Who is eligible for the sign-up bonus?

The sign-up bonuses for the Chase Ink cards are only available to new cardholders who have not received a new cardmember bonus for the cards in the past 24 months. Of course, you must be a business owner. You also must have a credit score in the excellent range (at least 750).

While Chase doesn’t seem to have a hard limit on the number of cards you own, it may deny your application if you have too large of a credit limit across your other Chase cards. Additionally, Chase’s unofficial 5/24 rule can prevent you from being approved for a Chase card if you’ve opened five or more credit cards with any issuer in the last 24 months.

Best ways to use 100,000 bonus points

Chase gives cardholders several different options for redeeming their Ultimate Rewards points. As you can see from the table below, a point is worth 1 cent when redeemed for statement credits, direct deposits and gift cards. However, to get the most value from your points, you should redeem your points through the Chase Ultimate Rewards portal, which boosts each point by 25% for Chase Ink Business Preferred cardholders.

Chase Ink Business Preferred card’s redemption options

Redemption optionPoint valueValue of 100,000-point sign-up bonus
Ultimate Rewards travel portal (25% redemption bonus)1.25 cents$1,250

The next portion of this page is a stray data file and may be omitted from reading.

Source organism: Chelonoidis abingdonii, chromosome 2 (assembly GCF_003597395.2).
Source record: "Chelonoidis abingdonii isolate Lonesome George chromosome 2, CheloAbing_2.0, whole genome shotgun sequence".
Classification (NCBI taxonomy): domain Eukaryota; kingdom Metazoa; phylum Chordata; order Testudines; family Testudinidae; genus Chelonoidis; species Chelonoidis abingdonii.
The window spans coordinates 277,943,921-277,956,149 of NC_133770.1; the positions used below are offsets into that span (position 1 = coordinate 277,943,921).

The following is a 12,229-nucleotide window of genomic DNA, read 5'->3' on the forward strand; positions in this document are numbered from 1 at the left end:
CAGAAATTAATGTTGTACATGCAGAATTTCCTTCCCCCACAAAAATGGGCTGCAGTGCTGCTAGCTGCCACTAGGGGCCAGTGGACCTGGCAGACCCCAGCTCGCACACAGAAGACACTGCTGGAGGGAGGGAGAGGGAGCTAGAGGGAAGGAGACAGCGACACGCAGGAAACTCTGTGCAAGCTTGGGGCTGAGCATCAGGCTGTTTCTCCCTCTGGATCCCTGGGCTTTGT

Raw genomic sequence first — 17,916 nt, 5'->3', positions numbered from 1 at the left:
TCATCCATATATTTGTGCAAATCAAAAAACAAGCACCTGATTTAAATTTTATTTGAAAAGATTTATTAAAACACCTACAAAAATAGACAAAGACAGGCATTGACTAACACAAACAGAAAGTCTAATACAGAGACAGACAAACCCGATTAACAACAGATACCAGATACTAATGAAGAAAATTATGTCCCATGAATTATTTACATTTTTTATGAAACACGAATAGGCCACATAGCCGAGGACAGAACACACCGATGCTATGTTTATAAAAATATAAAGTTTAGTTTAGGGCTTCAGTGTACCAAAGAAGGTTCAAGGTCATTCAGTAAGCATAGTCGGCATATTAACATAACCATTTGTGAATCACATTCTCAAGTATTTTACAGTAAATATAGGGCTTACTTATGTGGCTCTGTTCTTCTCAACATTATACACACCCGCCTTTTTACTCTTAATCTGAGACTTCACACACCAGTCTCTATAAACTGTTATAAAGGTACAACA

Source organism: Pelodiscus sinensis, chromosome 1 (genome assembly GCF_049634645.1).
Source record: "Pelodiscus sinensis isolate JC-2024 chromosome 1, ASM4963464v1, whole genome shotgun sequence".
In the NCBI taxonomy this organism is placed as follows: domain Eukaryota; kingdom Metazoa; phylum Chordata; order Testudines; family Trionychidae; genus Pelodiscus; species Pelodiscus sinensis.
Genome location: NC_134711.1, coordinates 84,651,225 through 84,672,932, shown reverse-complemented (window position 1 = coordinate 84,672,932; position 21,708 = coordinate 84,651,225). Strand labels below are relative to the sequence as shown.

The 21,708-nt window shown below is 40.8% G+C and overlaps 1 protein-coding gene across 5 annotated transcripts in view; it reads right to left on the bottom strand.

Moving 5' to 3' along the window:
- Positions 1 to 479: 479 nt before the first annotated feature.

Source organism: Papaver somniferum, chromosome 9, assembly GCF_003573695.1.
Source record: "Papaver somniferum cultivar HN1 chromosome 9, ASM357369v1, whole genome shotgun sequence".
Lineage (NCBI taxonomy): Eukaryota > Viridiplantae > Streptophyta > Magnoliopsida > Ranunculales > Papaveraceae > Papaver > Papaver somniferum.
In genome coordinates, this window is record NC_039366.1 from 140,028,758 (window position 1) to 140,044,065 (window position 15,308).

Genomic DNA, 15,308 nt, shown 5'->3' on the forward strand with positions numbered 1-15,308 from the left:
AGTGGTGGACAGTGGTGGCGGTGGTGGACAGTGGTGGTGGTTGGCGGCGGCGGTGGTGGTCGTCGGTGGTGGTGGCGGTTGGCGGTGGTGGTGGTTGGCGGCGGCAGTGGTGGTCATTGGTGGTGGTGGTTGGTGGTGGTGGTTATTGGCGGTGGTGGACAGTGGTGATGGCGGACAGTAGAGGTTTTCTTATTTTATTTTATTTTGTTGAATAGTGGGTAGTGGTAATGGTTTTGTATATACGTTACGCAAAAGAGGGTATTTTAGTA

Statement credit1 cent$1,000
Direct deposit1 cent$1,000
Gift cards1 cent$1,000
Amazon.com purchases0.8 cent$800
Chase Pay purchases0.8 cent$800

Additionally, you can transfer your points at 1:1 value to one of Chase’s many travel partners to get even higher values on your points.

Chase Ink Business Preferred card’s transfer options

Transfer optionPoint valueValue of 100,000-point sign-up bonus
Singapore Airlines2.36 cents$2,360
World of Hyatt2 cents$2,000
Iberia Plus1.7 cents$1,700
Southwest Airlines1.6 cents$1,600
JetBlue Airways1.53 cents$1,530
United Airlines1.52 cents$1,520
British Airways1.4 cents$1,400
Emirates Skywards1.1 cents$1,100
Air France/KLM1 cent$1,000
Aer Lingus1 cent$1,000
Virgin Atlantic0.8 cent$800
Marriott Bonvoy0.8 cent$800
IHG Rewards Club0.55 cent$550

Should you apply now?

With the $750 and 100,000-point sign-up bonuses, now is a good time to apply for a Chase Ink Business card. The card you choose, though, depends on your business needs and what you’re looking for in a card.

For example, if you are a business owner who spends a large amount of money on internet, cable, phone services and office supplies each year, the Ink Business Cash card may be your best bet. On the other hand, those who spend a large amount on business travel each year can stand to earn more rewards from the Ink Business Preferred card. But if you’re interested in earning the same rate on every purchase and don’t want to keep track of spending categories, the Ink Business Unlimited may be the right card for you.

Editorial Disclaimer

The editorial content on this page is based solely on the objective assessment of our writers and is not driven by advertising dollars. It has not been provided or commissioned by the credit card issuers. However, we may receive compensation when you click on links to products from our partners.